Drug reduced cardiovascular adverse events in patients with diabetes and heart failure
Patients with both diabetes and heart failure who were treated with sotagliflozin, a novel investigational drug for diabetes, for a median of nine to 16 months experienced reductions of 22% to 43% in the risk of death or worsening heart failure compared with similar patients who were treated with a placebo. The drug was effective in patients with all forms of heart failure, including those whose heart muscle is abnormally stiff (preserved ejection fraction) and for whom there is currently no effective treatment, according to research presented at the American College of Cardiology’s 70th Annual Scientific Session.
“Treatment with sotagliflozin robustly and significantly reduced cardiovascular adverse events across the full spectrum of patients with heart failure, including patients who have heart failure with preserved ejection fraction (HFpEF), for which no effective treatment is currently available,” said Deepak L. Bhatt, MD, MPH, executive director of interventional cardiovascular programs at Brigham and Women’s Hospital Heart & Vascular Center, professor of medicine at Harvard Medical School, and principal investigator for the study. “The benefit for patients with HFpEF is striking–this is the first trial to find a significant benefit in this population. We believe that these results merit a recommendation that patients who have both diabetes and HFpEF should be treated with sotagliflozin or another medication in its class.”
Ejection fraction is a measure of how much blood the heart pumps out each time it contracts. With a normal ejection fraction, 50% to 70% of the blood in the heart is pumped out with each heartbeat. In heart failure with reduced ejection fraction–a better known, more treatable form of the disease–weakness of the heart muscle means that only 40% or less of the blood in the heart is pumped out with each heartbeat.
By contrast, an HFpEF patient’s ejection fraction is normal or near normal, but the heart must work harder to adequately fill with blood given abnormal stiffness of the heart muscle. HFpEF occurs in both men and women but is a particularly common problem among older women, Bhatt said.
Sotagliflozin belongs to a class of drugs known as SGLT1/2 inhibitors and is the first drug in this class shown to help control blood sugar levels in two ways: by modulating the rise in blood sugar levels after meals and by helping the body to eliminate more sugar in urine. Recent studies have shown that sotagliflozin also reduces heart attacks and strokes.
For this analysis, Bhatt and his colleagues combined, or “pooled,” patient data from two large, randomized trials, known as SCORED and SOLOIST-WHF, which were each previously published in the New England Journal of Medicine.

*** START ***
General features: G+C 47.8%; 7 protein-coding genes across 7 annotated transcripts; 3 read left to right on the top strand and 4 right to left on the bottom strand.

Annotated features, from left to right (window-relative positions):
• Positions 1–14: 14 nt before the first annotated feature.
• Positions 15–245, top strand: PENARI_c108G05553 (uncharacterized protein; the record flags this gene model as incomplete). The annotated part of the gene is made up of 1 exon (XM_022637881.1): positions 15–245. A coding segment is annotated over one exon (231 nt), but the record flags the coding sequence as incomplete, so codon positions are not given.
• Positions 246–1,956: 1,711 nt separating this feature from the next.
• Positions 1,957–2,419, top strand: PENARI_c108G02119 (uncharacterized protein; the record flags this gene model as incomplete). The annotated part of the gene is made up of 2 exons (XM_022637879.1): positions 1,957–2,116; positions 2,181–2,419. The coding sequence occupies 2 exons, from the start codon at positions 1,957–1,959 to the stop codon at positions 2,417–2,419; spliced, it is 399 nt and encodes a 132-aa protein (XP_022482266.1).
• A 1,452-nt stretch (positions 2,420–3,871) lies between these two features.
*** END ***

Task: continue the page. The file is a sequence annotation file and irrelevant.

The SCORED trial evaluated whether sotagliflozin prevented cardiovascular events, including deaths due to a heart attack or stroke and hospitalizations or urgent visits for heart failure, in patients who had both diabetes and chronic kidney disease. A total of 10,584 patients were randomly assigned to treatment with either sotagliflozin or a placebo. After a median follow-up period of 16 months, treatment with sotagliflozin reduced cardiovascular events by 26% compared with placebo.
The SOLOIST-WHF trial evaluated whether sotagliflozin prevented cardiovascular deaths and hospitalizations or urgent visits for heart failure in patients who had diabetes and worsening heart failure. In this trial, 1,222 patients were randomly assigned to treatment with either sotagliflozin or a placebo. After a median of nine months of follow-up, treatment with sotagliflozin reduced cardiovascular deaths and hospitalizations or urgent visits for heart failure by 33% compared with placebo.
For the current pooled analysis, the researchers examined the effectiveness of sotagliflozin treatment according to differences in patients’ ejection fraction at study entry, which was available for all but 22 patients in the original trials. They performed analyses for both the entire pooled cohort of 11,784 patients and for a subgroup of 4,500 patients who had a history of heart failure (HF group). Among both groups, they found significant reductions in the risk of death due to cardiovascular causes and hospitalization or an urgent visit for heart failure, irrespective of ejection fraction at study entry. Among patients with an ejection fraction of 40% or less, sotagliflozin treatment reduced risk by 22% in both the entire cohort and in the HF group. For patients with an ejection fraction of 40% to 50%, sotagliflozin reduced risk in the entire cohort by 39% and in the HF group by 43%. For patients with HFpEF, the medication reduced risk by 30% in the entire cohort and by 33% in the HF group. All results were statistically significant and were similar for men and women, Bhatt said.
“We saw a significant reduction in the primary endpoint irrespective of patients’ ejection fraction at study entry,” Bhatt said. “The magnitude of the benefit in patients with HFpEF was surprising. Sotagliflozin offers a meaningful, incremental advance in improving outcomes for this challenging group of patients.”
A limitation of the study is that the results apply only to patients with heart failure who also have diabetes, Bhatt said. The researchers had intended to also analyze the effect of sotagliflozin in patients with heart failure who did not have diabetes; however, this analysis was not performed because both the SCORED and SOLOIST-WHF trials were terminated early due to loss of funding at the onset of the COVID-19 pandemic.
The study was initially funded by the drug maker Sanofi and subsequently by Lexicon Pharmaceuticals.